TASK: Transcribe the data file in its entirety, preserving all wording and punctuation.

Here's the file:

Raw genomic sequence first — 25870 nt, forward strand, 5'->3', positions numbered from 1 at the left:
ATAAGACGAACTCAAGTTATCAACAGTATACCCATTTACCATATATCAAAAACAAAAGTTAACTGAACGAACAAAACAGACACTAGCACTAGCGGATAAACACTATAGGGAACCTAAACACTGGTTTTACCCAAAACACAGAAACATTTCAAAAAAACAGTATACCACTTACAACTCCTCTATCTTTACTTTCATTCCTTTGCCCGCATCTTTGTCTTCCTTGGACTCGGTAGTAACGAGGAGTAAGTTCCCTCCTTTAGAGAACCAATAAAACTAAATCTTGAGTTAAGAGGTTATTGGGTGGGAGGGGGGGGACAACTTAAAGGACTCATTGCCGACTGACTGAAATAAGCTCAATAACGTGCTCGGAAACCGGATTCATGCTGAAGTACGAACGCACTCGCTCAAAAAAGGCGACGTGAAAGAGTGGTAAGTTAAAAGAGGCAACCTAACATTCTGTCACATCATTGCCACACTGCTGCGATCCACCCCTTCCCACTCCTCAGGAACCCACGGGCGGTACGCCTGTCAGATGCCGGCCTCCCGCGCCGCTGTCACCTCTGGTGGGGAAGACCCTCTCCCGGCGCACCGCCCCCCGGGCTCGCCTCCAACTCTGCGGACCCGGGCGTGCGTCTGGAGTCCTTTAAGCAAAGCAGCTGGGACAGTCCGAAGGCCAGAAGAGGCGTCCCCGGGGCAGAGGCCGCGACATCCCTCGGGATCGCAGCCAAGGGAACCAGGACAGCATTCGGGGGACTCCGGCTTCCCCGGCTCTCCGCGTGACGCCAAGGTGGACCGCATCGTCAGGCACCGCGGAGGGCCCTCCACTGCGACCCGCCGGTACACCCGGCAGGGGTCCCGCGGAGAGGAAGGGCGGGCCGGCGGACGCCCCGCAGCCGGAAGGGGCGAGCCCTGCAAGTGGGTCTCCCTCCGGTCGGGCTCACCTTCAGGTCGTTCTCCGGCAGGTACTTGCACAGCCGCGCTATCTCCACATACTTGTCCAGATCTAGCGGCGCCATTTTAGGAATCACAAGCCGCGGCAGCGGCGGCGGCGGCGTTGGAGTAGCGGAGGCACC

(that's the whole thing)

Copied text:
Raw genomic sequence first — 25870 nt, forward strand, 5'->3', positions numbered from 1 at the left:
ATAAGACGAACTCAAGTTATCAACAGTATACCCATTTACCATATATCAAAAACAAAAGTTAACTGAACGAACAAAACAGACACTAGCACTAGCGGATAAACACTATAGGGAACCTAAACACTGGTTTTACCCAAAACACAGAAACATTTCAAAAAAACAGTATACCACTTACAACTCCTCTATCTTTACTTTCATTCCTTTGCCCGCATCTTTGTCTTCCTTGGACTCGGTAGTAACGAGGAGTAAGTTCCCTCCTTTAGAGAACCAATAAAACTAAATCTTGAGTTAAGAGGTTATTGGGTGGGAGGGGGGGGACAACTTAAAGGACTCATTGCCGACTGACTGAAATAAGCTCAATAACGTGCTCGGAAACCGGATTCATGCTGAAGTACGAACGCACTCGCTCAAAAAAGGCGACGTGAAAGAGTGGTAAGTTAAAAGAGGCAACCTAACATTCTGTCACATCATTGCCACACTGCTGCGATCCACCCCTTCCCACTCCTCAGGAACCCACGGGCGGTACGCCTGTCAGATGCCGGCCTCCCGCGCCGCTGTCACCTCTGGTGGGGAAGACCCTCTCCCGGCGCACCGCCCCCCGGGCTCGCCTCCAACTCTGCGGACCCGGGCGTGCGTCTGGAGTCCTTTAAGCAAAGCAGCTGGGACAGTCCGAAGGCCAGAAGAGGCGTCCCCGGGGCAGAGGCCGCGACATCCCTCGGGATCGCAGCCAAGGGAACCAGGACAGCATTCGGGGGACTCCGGCTTCCCCGGCTCTCCGCGTGACGCCAAGGTGGACCGCATCGTCAGGCACCGCGGAGGGCCCTCCACTGCGACCCGCCGGTACACCCGGCAGGGGTCCCGCGGAGAGGAAGGGCGGGCCGGCGGACGCCCCGCAGCCGGAAGGGGCGAGCCCTGCAAGTGGGTCTCCCTCCGGTCGGGCTCACCTTCAGGTCGTTCTCCGGCAGGTACTTGCACAGCCGCGCTATCTCCACATACTTGTCCAGATCTAGCGGCGCCATTTTAGGAATCACAAGCCGCGGCAGCGGCGGCGGCGGCGTTGGAGTAGCGGAGGCACC